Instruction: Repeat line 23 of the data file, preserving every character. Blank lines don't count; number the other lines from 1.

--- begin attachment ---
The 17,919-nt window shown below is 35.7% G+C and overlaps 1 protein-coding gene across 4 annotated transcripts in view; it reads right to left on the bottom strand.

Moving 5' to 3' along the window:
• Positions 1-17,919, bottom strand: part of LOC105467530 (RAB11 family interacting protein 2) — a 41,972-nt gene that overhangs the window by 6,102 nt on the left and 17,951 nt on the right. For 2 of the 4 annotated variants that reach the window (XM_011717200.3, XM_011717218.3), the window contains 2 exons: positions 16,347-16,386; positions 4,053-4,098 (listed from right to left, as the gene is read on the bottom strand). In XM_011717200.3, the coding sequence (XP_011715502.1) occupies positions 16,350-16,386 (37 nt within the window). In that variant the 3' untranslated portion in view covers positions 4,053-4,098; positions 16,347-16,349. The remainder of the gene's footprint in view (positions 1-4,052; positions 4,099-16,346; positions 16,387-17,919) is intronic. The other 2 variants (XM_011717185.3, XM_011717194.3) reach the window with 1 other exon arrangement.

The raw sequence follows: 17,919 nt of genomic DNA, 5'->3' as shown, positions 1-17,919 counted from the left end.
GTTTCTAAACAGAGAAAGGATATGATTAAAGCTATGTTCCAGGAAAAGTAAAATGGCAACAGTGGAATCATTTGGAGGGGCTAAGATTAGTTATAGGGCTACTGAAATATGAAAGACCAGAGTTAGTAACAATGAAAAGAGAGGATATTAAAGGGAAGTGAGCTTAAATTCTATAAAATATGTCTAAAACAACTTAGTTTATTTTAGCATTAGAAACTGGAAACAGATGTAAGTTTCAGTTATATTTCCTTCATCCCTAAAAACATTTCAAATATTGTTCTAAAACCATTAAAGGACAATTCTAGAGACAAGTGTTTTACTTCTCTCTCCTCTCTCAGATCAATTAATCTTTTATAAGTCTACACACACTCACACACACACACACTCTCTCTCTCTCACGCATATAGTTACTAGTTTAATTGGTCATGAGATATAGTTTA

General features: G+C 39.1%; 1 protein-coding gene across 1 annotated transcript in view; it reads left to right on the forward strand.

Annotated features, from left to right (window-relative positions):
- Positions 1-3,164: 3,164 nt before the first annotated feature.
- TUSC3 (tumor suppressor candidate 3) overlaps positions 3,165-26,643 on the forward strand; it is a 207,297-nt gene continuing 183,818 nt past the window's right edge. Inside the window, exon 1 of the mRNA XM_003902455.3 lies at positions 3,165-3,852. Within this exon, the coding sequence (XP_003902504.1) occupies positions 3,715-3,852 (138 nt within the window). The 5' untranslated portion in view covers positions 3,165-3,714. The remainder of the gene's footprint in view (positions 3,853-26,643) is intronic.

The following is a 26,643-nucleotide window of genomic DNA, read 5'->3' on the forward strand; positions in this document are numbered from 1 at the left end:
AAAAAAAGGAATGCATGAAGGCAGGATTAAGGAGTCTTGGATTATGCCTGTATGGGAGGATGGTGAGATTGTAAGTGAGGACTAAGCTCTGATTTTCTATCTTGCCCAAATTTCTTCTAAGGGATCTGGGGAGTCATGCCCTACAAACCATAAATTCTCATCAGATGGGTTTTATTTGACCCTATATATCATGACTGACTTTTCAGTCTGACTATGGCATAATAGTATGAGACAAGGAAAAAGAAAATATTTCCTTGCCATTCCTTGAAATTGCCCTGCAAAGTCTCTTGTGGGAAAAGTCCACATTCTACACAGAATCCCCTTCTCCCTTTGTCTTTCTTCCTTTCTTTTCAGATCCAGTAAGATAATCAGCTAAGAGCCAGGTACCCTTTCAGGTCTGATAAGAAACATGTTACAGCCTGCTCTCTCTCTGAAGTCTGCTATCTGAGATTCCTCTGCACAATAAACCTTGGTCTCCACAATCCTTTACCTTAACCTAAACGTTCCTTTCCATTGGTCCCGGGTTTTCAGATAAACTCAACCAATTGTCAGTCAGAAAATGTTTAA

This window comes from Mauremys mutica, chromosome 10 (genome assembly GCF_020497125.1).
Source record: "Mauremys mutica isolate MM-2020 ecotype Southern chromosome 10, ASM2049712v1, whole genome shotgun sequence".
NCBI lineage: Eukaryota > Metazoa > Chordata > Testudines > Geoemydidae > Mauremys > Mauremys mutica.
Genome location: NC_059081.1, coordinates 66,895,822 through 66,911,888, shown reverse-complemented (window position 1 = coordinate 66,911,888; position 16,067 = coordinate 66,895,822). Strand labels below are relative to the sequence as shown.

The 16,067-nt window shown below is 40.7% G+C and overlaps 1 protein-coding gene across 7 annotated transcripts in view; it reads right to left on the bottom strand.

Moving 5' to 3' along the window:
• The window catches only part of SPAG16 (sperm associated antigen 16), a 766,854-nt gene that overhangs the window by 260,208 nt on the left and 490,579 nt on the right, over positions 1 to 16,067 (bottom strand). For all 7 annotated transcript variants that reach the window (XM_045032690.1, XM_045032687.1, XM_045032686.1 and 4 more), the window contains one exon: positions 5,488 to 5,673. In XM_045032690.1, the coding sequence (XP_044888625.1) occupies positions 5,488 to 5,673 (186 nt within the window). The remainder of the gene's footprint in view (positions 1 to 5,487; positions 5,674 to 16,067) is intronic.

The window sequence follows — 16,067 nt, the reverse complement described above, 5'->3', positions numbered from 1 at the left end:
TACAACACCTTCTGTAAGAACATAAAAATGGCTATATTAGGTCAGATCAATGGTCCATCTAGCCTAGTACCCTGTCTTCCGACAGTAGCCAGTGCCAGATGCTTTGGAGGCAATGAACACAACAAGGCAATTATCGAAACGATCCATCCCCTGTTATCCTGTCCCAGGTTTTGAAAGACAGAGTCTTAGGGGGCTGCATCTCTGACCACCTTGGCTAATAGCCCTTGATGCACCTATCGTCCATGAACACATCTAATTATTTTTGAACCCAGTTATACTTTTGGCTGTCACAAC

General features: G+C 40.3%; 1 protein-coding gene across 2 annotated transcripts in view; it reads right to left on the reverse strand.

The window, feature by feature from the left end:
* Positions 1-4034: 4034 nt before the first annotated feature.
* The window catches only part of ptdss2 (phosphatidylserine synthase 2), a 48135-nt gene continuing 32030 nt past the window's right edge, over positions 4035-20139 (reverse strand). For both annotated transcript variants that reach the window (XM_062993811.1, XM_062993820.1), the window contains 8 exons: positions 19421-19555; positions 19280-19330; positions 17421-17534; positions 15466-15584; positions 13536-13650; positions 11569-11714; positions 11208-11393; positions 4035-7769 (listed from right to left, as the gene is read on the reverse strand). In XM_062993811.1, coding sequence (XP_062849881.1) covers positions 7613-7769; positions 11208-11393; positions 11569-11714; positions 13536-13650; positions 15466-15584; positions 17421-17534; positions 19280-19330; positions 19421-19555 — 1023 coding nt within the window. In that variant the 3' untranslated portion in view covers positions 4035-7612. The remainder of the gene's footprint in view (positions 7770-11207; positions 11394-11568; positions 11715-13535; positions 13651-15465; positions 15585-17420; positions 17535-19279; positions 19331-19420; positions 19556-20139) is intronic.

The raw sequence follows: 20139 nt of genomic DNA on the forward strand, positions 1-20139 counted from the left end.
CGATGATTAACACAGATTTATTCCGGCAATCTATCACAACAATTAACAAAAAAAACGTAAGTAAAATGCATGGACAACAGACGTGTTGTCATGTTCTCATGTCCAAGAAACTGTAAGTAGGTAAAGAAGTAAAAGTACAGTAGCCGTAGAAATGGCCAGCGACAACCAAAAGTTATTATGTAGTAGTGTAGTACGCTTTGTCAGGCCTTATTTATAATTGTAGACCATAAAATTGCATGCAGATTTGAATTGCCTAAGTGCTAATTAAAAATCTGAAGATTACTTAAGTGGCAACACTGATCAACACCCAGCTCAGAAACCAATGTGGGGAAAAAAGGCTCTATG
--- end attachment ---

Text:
* Positions 1-4034: 4034 nt before the first annotated feature.